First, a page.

Esper, who visited Afghanistan on Oct. 21, 2019, advised not to compare US policy for Syria with that of Afghanistan.

“Very different situations, very different adversaries if you will, very different level of commitment,” he said, according to NBC News. “Very clear policy direction on one.

“All these things should reassure Afghan allies and others they should not misinterpret our actions in the region in the recent week or so in regard to Syria and contrast that with Afghanistan,” Esper added.

This article originally appeared on Business Insider. Follow @BusinessInsider on Twitter.

MIGHTY MOVIES

The stakes are high for American veterans fighting ISIS

People enlist in the military for a number of reasons, ranging from anywhere between the insane, “I love shooting stuff” to the more pragmatic, “I need the college money.” Many of us also join because it’s the right thing to do — at least, in our minds. Many who joined the U.S. military in the days following the September 11th attacks are looking down the barrel at their 20-year anniversary. Others joined because the rise of ISIS gave a clear picture of what evil looks like in this world.

Some needed a more direct route to the fight against ISIS. So, they traveled through Iraq or elsewhere to get to Syria, where they could join the Kurdish YPG, the People’s Protection Units, and the YPJ, the Women’s Protection Units, to form the front line against ISIS onslaught in Syria.

You can now actually watch the struggle to liberate the people of Iraq and Syria from the grips of the Islamic State. Hunting ISIS is on History every week on Tuesday at 11pm and it is a no-holds-barred look at the Westerners with the Kurds. Watch the pain and horror of those who suffer under ISIS as well as the elation of civilians and children as their homes are liberated.


The series follows a lot of vets around, but features primarily PJ, a Marine Corps veteran, and his team of Western volunteers as well as Pete, from New Jersey, who leads a team of medics supporting Peshmerga fighters in Iraq.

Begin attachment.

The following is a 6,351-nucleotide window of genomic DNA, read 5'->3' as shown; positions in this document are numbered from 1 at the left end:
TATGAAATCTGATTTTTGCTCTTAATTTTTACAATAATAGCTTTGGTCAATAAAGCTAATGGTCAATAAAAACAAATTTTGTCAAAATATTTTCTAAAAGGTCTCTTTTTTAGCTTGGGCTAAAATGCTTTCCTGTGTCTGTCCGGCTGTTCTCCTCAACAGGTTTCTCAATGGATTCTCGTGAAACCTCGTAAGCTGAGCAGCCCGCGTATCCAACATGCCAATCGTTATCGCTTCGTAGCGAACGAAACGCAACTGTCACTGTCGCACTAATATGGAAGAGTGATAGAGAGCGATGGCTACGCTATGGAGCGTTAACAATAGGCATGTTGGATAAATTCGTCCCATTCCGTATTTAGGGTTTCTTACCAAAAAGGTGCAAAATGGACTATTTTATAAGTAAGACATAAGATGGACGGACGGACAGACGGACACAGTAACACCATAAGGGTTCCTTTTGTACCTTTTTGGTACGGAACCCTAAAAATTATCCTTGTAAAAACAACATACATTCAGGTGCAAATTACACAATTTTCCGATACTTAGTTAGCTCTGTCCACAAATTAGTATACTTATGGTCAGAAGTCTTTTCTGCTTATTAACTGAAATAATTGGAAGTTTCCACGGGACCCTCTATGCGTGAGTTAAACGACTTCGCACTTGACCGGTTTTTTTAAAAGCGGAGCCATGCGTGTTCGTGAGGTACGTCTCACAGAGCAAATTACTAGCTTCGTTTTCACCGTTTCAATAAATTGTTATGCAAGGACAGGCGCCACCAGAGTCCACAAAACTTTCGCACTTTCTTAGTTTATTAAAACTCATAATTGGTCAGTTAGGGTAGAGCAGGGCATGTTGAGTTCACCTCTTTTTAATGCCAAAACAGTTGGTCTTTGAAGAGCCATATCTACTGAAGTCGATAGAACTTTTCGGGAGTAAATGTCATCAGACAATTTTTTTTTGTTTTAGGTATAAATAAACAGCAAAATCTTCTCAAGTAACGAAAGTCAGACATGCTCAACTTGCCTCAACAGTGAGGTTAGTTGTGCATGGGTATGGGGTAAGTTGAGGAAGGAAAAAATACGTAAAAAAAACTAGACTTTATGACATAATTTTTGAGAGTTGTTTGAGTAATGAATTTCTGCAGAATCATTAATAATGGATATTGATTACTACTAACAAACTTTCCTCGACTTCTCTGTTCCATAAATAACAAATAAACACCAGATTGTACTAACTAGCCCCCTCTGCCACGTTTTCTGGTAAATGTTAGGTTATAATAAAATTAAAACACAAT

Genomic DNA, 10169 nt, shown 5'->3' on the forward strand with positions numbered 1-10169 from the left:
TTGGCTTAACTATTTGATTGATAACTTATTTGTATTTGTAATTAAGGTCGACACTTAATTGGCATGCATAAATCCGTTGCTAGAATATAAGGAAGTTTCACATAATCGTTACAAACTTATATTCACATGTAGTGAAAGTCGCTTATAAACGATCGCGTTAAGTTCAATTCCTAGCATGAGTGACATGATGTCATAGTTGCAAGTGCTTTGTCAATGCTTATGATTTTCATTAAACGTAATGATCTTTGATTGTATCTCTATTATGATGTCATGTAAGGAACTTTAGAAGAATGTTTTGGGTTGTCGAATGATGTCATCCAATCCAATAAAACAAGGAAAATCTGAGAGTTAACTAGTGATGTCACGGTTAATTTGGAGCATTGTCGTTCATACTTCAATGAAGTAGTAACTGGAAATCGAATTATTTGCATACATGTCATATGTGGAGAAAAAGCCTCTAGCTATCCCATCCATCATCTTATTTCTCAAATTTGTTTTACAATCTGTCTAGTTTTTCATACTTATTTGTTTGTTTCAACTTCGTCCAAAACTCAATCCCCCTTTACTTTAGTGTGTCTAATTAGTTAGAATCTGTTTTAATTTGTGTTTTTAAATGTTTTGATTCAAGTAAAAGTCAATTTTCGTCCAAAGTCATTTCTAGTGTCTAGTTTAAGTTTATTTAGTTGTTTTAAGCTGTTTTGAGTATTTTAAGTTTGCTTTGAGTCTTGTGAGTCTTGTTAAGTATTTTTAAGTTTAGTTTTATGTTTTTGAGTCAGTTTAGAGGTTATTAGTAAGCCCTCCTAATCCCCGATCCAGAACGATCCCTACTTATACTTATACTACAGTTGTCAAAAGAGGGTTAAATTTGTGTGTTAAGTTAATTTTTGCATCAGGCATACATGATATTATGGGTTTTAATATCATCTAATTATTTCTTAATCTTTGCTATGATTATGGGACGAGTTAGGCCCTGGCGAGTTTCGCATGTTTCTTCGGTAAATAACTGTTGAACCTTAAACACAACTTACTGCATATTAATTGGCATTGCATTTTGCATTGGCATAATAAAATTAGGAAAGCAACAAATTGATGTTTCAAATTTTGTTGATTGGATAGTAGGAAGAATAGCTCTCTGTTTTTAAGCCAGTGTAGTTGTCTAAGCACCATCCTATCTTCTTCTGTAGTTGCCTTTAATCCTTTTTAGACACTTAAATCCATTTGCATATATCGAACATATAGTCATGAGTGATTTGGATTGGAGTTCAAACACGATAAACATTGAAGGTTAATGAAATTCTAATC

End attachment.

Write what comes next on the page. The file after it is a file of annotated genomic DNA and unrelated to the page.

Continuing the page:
The lives of American combat veterans fighting ISIS in Syria was documented by camera crews who followed them through checkpoints and training and into their front-line lives in Syria. They came from all over America and all walks of life. Some picked up where they left off as veterans of the Iraq War and others simply wanted to stop the reign of terror, theft, rape, extortion, and violence that comes with ISIS occupation.


This artist makes art out of the scars of war
It takes a lot of ammo.
(History)

But they’re risking a whole lot more than their lives — they could be risking their own freedom.

United States law says anyone who “enlists or enters himself, or hires or retains another to enlist or enter himself, or to go beyond the jurisdiction of the United States with intent to be enlisted or entered in the service of any foreign prince, state, colony, district, or people as a soldier or as a marine or seaman … shall be fined under this title or imprisoned not more than three years, or both.”

But that all depends on the interpretation. In the 1896 Supreme Court decision of Wiborg v. United States, the Court held that it was only illegal if the American was recruited into a foreign service. In the case of Wiborg, Americans armed themselves and made their way to Cuba to train and assist Cuban rebels fighting Spain while the U.S. was at peace with Spain.